Undated (AP) _ The big summer heat wave rolled on Tuesday with temperatures boiling past 100 to record highs from the eastern Plains to the Ohio Valley, but the steamy Northeast finally got a break with a surge of cooler, drier air from Canada.

Utilities posted more records for demand for electricity as air conditioners and fans were turned on full blast.

Some school districts in Illinois plan to open schools early and reduce class periods by almost half when school opens next week to avoid the hottest part of the day.

''By noon during summer school, it was very uncomfortable. If it was 90 outside, it was 95 to 100 in the classrooms. That's not a good atmosphere for learning,'' said associate principal Don Tokarski of Rantoul Township (Ill.) High School.

''I think this will be the hottest weather of the summer, taking both temperature and humidity into account,'' said Norm Reitmeyer, a meteorologist with the National Weather Service in Louisville, Ky.

''We've had an oppressively hot and humid summer without a doubt,'' Reitmeyer said. ''But particular days such as this or tomorrow are rare.''

The temperature at Paducah, Ky., reached 102 degrees and Reitmeyer said that and the humidity would push the heat index, a measure of how hot it feels, the opposite of winter's wind chill factor, to 115. He said that is near life-threatening for some people.

Kentucky has had a total of 48 days of above-90 degrees this summer.

Milwaukee reached a record high of 100 degrees, and that made it a record five times the city has hit 100 or higher this year. The old record was four times in 1936.

Some other records included 90 at Duluth, Minn.; 104 at Fargo, N.D.; 103 at Fort Dodge, Iowa; 103 at Huron, S.D.; 102 at Indianapolis; 102 at Madison, Wis.; 101 at Peoria, Ill., and Sioux Falls, S.D.; and 102 at Springfield, Ill., the National Weather Service said.

The 103 degrees at Rockford, Ill., was the hottest reading since July 27, 1955. La Crosse, Wis., marked the 44th day that the temperature achieved the 90 degree mark, another record.

The 102-degree heat wilted about 10,000 competitors wearing heavy uniforms and carrying musical instruments at the Drum Corps International World Championships on the artificial turf at Arrowhead Stadium in Kansas City, Mo.

''You can feel it right through your tennis shoes,'' said Donald MacDougall, a member of the Edmonton Strutters of Canada. ''One of our melophone players almost passed out.''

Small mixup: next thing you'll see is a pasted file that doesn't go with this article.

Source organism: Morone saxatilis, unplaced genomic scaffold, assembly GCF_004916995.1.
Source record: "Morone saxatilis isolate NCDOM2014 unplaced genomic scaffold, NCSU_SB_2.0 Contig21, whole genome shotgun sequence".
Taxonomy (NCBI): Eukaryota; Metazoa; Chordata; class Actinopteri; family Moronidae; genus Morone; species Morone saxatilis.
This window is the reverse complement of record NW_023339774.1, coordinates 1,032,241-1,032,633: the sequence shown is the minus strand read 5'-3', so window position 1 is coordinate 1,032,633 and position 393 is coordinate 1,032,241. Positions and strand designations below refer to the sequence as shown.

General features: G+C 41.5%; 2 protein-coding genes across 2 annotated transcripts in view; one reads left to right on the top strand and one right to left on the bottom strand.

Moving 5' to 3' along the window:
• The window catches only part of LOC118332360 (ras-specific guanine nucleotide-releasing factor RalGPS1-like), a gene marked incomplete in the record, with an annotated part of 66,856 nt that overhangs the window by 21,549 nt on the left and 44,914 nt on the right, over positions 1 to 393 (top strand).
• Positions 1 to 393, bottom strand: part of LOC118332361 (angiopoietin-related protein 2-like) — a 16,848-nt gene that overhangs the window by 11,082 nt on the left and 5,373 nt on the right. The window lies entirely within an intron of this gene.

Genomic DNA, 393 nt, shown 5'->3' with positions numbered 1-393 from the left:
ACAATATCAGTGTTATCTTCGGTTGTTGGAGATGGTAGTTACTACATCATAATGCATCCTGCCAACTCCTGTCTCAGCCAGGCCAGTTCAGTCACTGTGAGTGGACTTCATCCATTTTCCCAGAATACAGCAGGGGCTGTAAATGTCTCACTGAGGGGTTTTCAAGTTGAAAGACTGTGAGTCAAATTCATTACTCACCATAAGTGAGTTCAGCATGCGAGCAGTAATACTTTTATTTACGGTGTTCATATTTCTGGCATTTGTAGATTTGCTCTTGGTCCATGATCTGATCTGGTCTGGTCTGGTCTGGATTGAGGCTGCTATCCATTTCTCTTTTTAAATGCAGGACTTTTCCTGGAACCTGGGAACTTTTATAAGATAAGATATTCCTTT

The 136th Indiana State Fair opened Tuesday with livestock exhibitors taking extra precautions, like putting ice in front of large fans to keep animals cool. Four chickens that were to be entered died when their owners left them in cars with the windows rolled up, fair officials said.

The official high in the 48 contiguous states at 3 p.m. EDT was 105 degrees, not in Texas, Arizona or southern California but at Chamberlin, S.D.

But nature's own air-conditioning - in the form of a cool front from Canada - settled over the Northeast. Unfortunately, forecasts said the heat would soon return.

After 32 days of 90-degree temperatures and swamp-like humidity, including a high of 97 Monday, New York City had a high Tuesday of merely 86 degrees. And the humidity was only around 39 to 42 percent, making it feel almost like early autumn compared to preceding weeks.

''The downturn in temperatures is certainly going to help not only Con Ed but all New York utilities,'' said Bill Murphy, spokesman for the utility that supplies New York City's power.

Con Edison had a record demand Monday of 10,160 megawatts of electricity. The failure of several feeder cables on Staten Island knocked out service to more than 13,000 customers. And earlier Monday, the utility cut off power to 16 large apartment buildings on Manhattan's Upper East Side to prevent a wider blackout after several feeder cables failed, blacking out some 10,000 residents.

The cooler air also brought relief for utilities in Pennsylvania, where Philadelphia Electric Co. was forced to impose a 5 percent voltage reduction Monday. But the clash of the hot and cool air also touched off thunderstorms, which knocked out power to thousands of customers across the state Monday.

Farther south, utilities across Kentucky reported record electrical demand Monday and expected to exceed those amounts Tuesday, but no problems were reported.

''We've been going wild this summer,'' said Dick Lovegrove, a spokesman for Ashland-based Kentucky Power, which had records for power use almost every day during the past week.

Louisville Gas & Electric has set all-time peaks 13 times this summer, said spokesman Calvin Anderson.

The Tennessee Valley Authority, the big federal utility, hit another record peak summer demand Tuesday of 21,304 megawatts. A record Monday of 20,618 megawatts forced the utility to buy about 2,500 megawatts from neighboring utilities, said Robert C. Steffy Jr., senior vice president of power for TVA. TVA's all-time power peak was in the winter of 1983 at 22,478 megawatts.